Friday 8 August 2014

Pane frattau

It is quite difficult for me to describe "pane frattau". It is the quintessential Sardinian dish: to me means home. Sic et simpliciter. Simplicity is actually they key word of this meal: few ingredients, attention to details and timing. That is about it. To cook this dish in Prague, and cook it properly, is not easy. Luckily i got hold of the right basic ingredients ( such as pane carasau, the typical Sardinian flat bread) and, with the help of my friend Nina (a fantastic hair stylist with a joyful and contagious passion for good food), i gave myself the present of a little trip back to the roots. 


sheets Sardinian flatbread 
2 tbsp
finely sliced basil leaves
150 gm
aged Pecorino Sardo, grated
For drizzling:
extra-virgin olive oil

Mutton stock (brodo di pecora)
1 kg
mutton bones, chopped (ask your butcher to do this)
carrots, roughly chopped
large onion, roughly chopped
celery stalk, roughly chopped
Roma tomatoes, quartered
2 tsp
tomato paste
fresh bay leaves
bunch flat-leaf parsley, torn
black peppercorns

20 ml
extra-virgin olive oil
onion, finely diced
garlic clove, finely diced
1 kg
very ripe tomatoes, chopped
basil sprigs, leaves picked, torn
For mutton stock, place bones in a stockpot or large saucepan, cover with water and bring to the boil, then strain and rinse well. Return mutton bones to a clean stockpot or large saucepan, cover with about 3 litres of fresh cold water – the bones should be completely submerged – then bring to the boil. Reduce heat, skim off any froth that rises to the surface, then add remaining ingredients and ¼ tsp sea salt flakes and simmer for 6-8 hours, skimming regularly to prevent the stock from going cloudy. If the liquid level drops so that the ingredients are uncovered, top up with a little cold water. Set aside to cool, then ladle through a sieve lined with muslin, discarding solids.
Meanwhile, for passata, heat a saucepan over low-medium heat, add oil and, when hot, add onion and garlic and cook until soft but not coloured. Add tomato and basil, season to taste and bring to the boil, then reduce heat and simmer, stirring occasionally, until tomato has completely broken down into a thick sauce (1 hour). If it dries out so much that it starts to stick, add a couple of tablespoons of water to loosen it up. Pass the tomato sauce through a mouli (see note), discarding skins and seeds. Store covered and refrigerated for a couple of days, or pack into sterilised jars and store in a cool, dark place for several months.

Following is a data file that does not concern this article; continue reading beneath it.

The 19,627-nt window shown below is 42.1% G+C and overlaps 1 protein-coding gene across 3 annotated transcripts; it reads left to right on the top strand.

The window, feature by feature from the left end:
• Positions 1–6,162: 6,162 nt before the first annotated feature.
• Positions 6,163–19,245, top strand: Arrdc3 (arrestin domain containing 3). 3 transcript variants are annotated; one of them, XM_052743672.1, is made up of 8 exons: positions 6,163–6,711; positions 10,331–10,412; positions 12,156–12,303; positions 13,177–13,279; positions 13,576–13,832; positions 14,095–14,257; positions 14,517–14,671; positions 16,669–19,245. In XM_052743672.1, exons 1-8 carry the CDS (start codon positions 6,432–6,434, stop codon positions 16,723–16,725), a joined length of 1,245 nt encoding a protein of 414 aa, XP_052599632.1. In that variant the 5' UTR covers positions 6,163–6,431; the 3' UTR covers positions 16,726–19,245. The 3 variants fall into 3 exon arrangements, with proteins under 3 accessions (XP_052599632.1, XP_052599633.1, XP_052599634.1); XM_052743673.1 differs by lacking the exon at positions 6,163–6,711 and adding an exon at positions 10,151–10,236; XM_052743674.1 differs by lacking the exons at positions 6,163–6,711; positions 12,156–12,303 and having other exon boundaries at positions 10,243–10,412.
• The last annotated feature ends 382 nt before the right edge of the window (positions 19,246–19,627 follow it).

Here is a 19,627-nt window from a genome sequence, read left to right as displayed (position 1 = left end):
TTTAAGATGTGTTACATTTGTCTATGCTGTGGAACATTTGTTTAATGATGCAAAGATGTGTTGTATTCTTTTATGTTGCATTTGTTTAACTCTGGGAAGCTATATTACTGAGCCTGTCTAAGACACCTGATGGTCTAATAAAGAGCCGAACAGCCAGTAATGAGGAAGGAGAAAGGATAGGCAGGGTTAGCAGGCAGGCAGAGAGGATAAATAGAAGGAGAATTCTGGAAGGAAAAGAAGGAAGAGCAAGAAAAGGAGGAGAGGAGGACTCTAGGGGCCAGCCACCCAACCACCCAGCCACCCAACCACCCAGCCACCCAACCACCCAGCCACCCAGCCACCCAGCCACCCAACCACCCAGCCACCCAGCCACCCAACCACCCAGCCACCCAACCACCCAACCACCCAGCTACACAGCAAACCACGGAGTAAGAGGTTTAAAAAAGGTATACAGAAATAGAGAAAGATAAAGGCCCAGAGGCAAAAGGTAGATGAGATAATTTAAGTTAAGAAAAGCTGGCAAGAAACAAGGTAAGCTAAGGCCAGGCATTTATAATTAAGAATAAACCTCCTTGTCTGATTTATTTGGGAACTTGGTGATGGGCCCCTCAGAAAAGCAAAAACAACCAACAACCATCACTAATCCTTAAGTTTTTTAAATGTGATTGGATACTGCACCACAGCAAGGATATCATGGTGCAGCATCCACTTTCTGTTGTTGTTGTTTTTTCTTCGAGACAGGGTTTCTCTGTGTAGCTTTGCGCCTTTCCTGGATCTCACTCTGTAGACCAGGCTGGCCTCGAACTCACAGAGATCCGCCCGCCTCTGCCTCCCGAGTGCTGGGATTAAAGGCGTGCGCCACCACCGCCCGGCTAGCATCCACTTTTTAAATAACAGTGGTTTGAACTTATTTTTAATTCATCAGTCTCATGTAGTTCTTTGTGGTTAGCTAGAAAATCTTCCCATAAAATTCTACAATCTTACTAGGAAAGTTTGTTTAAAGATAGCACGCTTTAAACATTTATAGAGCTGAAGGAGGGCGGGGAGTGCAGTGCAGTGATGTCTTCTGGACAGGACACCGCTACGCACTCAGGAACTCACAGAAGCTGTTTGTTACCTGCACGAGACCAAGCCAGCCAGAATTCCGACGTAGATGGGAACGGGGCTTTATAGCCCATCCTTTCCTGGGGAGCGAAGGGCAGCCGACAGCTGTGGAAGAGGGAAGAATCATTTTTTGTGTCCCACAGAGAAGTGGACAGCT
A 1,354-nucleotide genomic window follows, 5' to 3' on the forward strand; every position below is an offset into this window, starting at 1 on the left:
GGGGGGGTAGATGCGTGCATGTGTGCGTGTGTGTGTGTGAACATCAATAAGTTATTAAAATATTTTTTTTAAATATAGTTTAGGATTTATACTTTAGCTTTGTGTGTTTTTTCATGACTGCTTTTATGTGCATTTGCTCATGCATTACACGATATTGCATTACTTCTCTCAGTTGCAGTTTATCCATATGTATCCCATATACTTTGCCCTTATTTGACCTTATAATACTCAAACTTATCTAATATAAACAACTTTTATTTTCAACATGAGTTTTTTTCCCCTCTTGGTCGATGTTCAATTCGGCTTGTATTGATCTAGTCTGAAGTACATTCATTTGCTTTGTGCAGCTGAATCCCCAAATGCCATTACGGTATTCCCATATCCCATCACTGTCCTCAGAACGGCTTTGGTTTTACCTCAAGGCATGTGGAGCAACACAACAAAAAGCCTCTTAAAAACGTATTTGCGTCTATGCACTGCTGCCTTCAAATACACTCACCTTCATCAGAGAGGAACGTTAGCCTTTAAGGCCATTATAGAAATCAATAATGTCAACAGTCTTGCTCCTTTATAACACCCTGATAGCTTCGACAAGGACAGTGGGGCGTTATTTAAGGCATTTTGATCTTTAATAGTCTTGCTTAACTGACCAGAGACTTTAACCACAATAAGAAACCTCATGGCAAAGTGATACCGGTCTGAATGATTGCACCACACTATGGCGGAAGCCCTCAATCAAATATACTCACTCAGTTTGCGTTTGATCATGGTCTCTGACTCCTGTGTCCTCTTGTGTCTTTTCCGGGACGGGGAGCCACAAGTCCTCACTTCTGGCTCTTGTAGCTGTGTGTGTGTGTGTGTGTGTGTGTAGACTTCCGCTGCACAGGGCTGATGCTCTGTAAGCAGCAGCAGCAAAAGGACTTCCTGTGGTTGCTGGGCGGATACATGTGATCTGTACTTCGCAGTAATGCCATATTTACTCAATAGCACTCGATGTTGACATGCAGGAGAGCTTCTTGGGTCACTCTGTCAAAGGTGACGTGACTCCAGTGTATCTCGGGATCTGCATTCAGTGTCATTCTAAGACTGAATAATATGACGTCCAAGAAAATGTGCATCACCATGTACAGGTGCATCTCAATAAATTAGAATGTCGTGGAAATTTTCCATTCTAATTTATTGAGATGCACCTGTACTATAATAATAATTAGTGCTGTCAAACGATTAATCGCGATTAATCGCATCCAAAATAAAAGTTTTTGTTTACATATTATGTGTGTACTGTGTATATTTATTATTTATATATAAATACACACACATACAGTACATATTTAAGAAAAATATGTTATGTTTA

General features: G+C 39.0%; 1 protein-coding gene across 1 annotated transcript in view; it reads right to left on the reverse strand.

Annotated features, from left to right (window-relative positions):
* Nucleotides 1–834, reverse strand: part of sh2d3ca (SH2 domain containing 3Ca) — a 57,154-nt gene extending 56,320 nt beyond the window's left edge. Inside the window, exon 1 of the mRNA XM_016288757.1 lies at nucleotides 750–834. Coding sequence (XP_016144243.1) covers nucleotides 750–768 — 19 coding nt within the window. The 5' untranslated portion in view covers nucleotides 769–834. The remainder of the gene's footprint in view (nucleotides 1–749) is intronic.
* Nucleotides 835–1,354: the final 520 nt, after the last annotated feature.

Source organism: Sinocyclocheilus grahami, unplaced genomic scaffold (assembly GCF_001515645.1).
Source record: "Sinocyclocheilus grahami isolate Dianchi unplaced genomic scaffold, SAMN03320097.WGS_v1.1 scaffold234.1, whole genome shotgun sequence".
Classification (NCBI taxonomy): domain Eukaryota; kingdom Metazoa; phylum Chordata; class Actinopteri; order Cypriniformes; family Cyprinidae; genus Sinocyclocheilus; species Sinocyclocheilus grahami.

Place passata in a saucepan and bring to the simmer. Keep warm over low heat.
Combine 1 litre stock (freeze remainder for another use) and 1 tsp sea salt flakes in a small saucepan and bring to the simmer. Crack an egg into a cup and carefully slide it into the simmering stock. Repeat with a second egg. Cook eggs for 3 minutes then remove, using a slotted spoon, and place on paper towel to drain. Repeat with the remaining eggs.
Transfer stock to a large, tall saucepan over low heat. Using tongs, dip a sheet of Sardinian flatbread in and out of the hot stock to just soften it. Place on a platter and spread about 4 tbsp of the passata over the top. Scatter about 1 tsp of the basil and 3 tbsp of the pecorino on top of this. Dip another sheet of Sardinian flatbread in the hot stock, place it on top of the pecorino, top with more passata, basil and pecorino and continue the layering, finishing with a final layer of pecorino and a scattering of basil. Cut the stack into quarters, top each quarter with a poached egg, then place on plates. ( You can also make single plates, making less layers and placing just one poached egg on top of it). Drizzle with oil and serve.

Friday 1 August 2014

Cucumber and avocado cold soup with ricotta and bottarga

I am a fan of cold soups. During summer they are a great source of vitamins, minerals, fatty acids and freshness. I like to play around with ingredients which come from different culinary traditions and sometimes the result is really great. I had some leftovers of ricotta and bottarga and i thought that combining with avocado and cilantro could make an interesting marriage
This one is very simple as execution and yet very rich in flavor and deepness. Elias, my 10 month old son, loved it and literally feasted on it. here is the recipe. Some inspiration for the weekend.


2 ripe avocados

2 cucumbers

2 cloves of garlic

15 gr of cilantro

teaspoon of EVO oil

juice of half lemon

pinch of salt

pinch of freshly ground pepper

1/2 cup of water

100 gr of sheep ricotta

5 gr of ground cumin

40 gr of ground bottarga


Peel cucumber and garlic cloves. Cut the cucumbers in dices and place in a processor. Add 10 gr of cilantro, the flesh of two ripe avocados, and some lemon juice. Process until smooth.